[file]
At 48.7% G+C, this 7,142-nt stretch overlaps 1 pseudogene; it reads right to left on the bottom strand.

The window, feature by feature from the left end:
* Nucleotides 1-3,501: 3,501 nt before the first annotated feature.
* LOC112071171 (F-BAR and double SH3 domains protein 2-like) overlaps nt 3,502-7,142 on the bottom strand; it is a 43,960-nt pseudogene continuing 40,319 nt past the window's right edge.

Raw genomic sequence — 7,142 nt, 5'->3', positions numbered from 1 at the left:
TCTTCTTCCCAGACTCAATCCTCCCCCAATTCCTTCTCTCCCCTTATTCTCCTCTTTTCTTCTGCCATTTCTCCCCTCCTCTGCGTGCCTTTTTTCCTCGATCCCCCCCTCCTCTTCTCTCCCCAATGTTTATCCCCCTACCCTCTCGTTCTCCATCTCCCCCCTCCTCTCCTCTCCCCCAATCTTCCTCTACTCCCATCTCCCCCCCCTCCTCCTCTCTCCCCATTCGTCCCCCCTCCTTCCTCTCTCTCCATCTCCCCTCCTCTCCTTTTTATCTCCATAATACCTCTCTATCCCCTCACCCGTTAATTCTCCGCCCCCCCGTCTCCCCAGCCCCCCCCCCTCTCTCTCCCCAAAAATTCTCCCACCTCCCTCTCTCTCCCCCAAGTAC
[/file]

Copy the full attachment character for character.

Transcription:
At 48.7% G+C, this 7,142-nt stretch overlaps 1 pseudogene; it reads right to left on the bottom strand.

The window, feature by feature from the left end:
* Nucleotides 1-3,501: 3,501 nt before the first annotated feature.
* LOC112071171 (F-BAR and double SH3 domains protein 2-like) overlaps nt 3,502-7,142 on the bottom strand; it is a 43,960-nt pseudogene continuing 40,319 nt past the window's right edge.

Raw genomic sequence — 7,142 nt, 5'->3', positions numbered from 1 at the left:
TCTTCTTCCCAGACTCAATCCTCCCCCAATTCCTTCTCTCCCCTTATTCTCCTCTTTTCTTCTGCCATTTCTCCCCTCCTCTGCGTGCCTTTTTTCCTCGATCCCCCCCTCCTCTTCTCTCCCCAATGTTTATCCCCCTACCCTCTCGTTCTCCATCTCCCCCCTCCTCTCCTCTCCCCCAATCTTCCTCTACTCCCATCTCCCCCCCCTCCTCCTCTCTCCCCATTCGTCCCCCCTCCTTCCTCTCTCTCCATCTCCCCTCCTCTCCTTTTTATCTCCATAATACCTCTCTATCCCCTCACCCGTTAATTCTCCGCCCCCCCGTCTCCCCAGCCCCCCCCCCTCTCTCTCCCCAAAAATTCTCCCACCTCCCTCTCTCTCCCCCAAGTAC